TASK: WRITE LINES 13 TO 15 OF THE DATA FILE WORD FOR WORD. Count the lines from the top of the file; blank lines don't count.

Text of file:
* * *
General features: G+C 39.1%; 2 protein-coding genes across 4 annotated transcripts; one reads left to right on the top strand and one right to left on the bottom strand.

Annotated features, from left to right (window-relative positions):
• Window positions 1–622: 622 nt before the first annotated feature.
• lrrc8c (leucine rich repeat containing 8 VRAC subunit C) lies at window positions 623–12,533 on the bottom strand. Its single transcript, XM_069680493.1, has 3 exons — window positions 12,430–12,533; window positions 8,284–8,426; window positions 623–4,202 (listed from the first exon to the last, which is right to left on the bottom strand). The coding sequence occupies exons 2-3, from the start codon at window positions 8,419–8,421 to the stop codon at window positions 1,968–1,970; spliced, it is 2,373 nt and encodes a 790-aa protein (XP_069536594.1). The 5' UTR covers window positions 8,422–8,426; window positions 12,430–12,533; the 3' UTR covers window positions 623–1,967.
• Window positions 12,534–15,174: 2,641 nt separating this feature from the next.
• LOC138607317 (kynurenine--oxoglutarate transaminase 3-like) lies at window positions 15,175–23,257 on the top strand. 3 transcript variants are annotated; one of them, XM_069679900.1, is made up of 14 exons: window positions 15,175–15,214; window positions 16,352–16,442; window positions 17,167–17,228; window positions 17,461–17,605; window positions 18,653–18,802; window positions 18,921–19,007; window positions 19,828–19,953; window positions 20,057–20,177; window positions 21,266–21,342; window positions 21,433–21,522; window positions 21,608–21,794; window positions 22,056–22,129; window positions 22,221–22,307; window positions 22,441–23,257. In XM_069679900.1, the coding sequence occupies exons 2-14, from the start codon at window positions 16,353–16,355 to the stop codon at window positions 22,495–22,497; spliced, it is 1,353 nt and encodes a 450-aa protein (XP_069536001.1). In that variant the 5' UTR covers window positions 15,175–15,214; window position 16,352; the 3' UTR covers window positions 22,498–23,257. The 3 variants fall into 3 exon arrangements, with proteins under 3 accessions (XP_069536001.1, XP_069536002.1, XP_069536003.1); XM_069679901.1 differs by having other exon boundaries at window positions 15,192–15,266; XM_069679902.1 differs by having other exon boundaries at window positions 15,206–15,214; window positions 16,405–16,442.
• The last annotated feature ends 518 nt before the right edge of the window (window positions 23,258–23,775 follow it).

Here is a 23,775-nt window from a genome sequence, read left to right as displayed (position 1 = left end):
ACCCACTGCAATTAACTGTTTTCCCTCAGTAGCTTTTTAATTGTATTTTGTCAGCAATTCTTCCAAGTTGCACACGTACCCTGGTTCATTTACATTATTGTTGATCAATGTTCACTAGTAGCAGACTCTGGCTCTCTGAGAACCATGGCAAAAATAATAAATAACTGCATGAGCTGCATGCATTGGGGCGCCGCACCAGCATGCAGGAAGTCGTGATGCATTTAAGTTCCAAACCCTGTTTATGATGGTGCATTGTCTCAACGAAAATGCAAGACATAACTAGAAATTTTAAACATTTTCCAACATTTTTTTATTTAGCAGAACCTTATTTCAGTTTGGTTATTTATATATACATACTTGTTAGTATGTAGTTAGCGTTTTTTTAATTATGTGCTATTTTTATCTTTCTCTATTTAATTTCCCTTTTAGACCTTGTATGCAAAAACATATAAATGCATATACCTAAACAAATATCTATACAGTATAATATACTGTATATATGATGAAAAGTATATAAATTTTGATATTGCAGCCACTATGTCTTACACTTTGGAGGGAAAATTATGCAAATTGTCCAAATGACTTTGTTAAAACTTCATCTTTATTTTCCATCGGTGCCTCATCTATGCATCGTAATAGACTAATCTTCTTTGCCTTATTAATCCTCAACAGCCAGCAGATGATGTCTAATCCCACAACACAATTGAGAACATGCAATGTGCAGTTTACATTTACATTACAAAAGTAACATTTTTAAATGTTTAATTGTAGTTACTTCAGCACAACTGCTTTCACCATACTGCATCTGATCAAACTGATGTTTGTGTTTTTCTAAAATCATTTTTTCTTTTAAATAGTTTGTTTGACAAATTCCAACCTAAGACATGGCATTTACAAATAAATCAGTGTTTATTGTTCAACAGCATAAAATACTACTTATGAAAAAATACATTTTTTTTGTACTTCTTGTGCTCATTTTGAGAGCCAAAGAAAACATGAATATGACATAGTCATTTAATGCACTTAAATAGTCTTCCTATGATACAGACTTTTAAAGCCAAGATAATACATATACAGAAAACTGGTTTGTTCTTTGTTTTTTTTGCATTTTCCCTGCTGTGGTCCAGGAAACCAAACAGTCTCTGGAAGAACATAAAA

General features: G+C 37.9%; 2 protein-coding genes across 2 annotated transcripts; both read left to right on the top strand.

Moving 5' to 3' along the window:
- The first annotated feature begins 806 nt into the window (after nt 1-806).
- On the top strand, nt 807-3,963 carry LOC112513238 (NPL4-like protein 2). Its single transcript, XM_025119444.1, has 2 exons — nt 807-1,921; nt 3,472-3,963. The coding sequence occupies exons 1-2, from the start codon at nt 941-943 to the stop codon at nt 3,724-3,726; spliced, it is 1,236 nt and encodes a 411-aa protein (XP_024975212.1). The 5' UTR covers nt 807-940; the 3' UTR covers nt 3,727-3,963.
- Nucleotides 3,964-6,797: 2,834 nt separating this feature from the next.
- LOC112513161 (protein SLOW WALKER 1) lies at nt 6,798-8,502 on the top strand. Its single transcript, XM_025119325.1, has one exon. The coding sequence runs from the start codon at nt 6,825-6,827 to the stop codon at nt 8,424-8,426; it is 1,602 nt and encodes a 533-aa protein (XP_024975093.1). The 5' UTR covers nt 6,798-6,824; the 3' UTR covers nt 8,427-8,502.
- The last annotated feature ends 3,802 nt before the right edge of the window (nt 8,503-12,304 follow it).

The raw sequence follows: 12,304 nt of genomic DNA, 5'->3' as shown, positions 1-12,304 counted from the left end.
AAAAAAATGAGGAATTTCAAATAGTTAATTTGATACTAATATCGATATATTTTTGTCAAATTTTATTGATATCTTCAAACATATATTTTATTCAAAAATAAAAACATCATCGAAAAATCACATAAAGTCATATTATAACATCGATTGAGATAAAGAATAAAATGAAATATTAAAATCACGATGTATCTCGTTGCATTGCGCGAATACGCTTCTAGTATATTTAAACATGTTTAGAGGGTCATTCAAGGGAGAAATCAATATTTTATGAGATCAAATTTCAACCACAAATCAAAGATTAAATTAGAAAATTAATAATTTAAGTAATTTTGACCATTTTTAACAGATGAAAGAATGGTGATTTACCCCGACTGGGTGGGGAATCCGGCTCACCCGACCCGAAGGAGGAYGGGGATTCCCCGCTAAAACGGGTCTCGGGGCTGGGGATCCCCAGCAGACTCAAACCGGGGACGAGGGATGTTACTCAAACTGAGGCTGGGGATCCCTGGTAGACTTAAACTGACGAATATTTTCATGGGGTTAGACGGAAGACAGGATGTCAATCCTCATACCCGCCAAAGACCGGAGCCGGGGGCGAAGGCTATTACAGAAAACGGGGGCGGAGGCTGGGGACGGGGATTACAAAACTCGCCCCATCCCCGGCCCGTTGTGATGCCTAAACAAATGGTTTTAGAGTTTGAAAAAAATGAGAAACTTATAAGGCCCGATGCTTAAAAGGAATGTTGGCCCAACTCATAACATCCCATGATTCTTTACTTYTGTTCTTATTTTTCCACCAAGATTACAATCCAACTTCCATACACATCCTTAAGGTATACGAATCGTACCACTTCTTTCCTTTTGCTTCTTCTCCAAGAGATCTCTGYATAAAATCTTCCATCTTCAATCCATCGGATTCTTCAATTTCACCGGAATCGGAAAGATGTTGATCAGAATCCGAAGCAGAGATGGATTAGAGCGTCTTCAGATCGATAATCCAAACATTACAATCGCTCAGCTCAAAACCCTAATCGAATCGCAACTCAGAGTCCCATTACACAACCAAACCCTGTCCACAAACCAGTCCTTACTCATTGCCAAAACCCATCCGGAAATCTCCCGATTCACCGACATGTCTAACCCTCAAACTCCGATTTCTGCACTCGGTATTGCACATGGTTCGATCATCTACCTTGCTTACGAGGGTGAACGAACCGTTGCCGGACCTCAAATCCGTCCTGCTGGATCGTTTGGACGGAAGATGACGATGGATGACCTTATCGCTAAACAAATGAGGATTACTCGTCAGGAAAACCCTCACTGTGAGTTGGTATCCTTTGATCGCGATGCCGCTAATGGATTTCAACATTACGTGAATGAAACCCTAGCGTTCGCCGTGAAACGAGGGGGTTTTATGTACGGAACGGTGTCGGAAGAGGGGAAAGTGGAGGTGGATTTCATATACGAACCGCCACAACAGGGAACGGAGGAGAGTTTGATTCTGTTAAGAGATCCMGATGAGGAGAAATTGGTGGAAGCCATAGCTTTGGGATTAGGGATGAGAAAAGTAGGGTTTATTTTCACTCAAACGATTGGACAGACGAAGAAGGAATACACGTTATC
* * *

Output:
- On the top strand, nt 807-3,963 carry LOC112513238 (NPL4-like protein 2). Its single transcript, XM_025119444.1, has 2 exons — nt 807-1,921; nt 3,472-3,963. The coding sequence occupies exons 1-2, from the start codon at nt 941-943 to the stop codon at nt 3,724-3,726; spliced, it is 1,236 nt and encodes a 411-aa protein (XP_024975212.1). The 5' UTR covers nt 807-940; the 3' UTR covers nt 3,727-3,963.
- Nucleotides 3,964-6,797: 2,834 nt separating this feature from the next.
- LOC112513161 (protein SLOW WALKER 1) lies at nt 6,798-8,502 on the top strand. Its single transcript, XM_025119325.1, has one exon. The coding sequence runs from the start codon at nt 6,825-6,827 to the stop codon at nt 8,424-8,426; it is 1,602 nt and encodes a 533-aa protein (XP_024975093.1). The 5' UTR covers nt 6,798-6,824; the 3' UTR covers nt 8,427-8,502.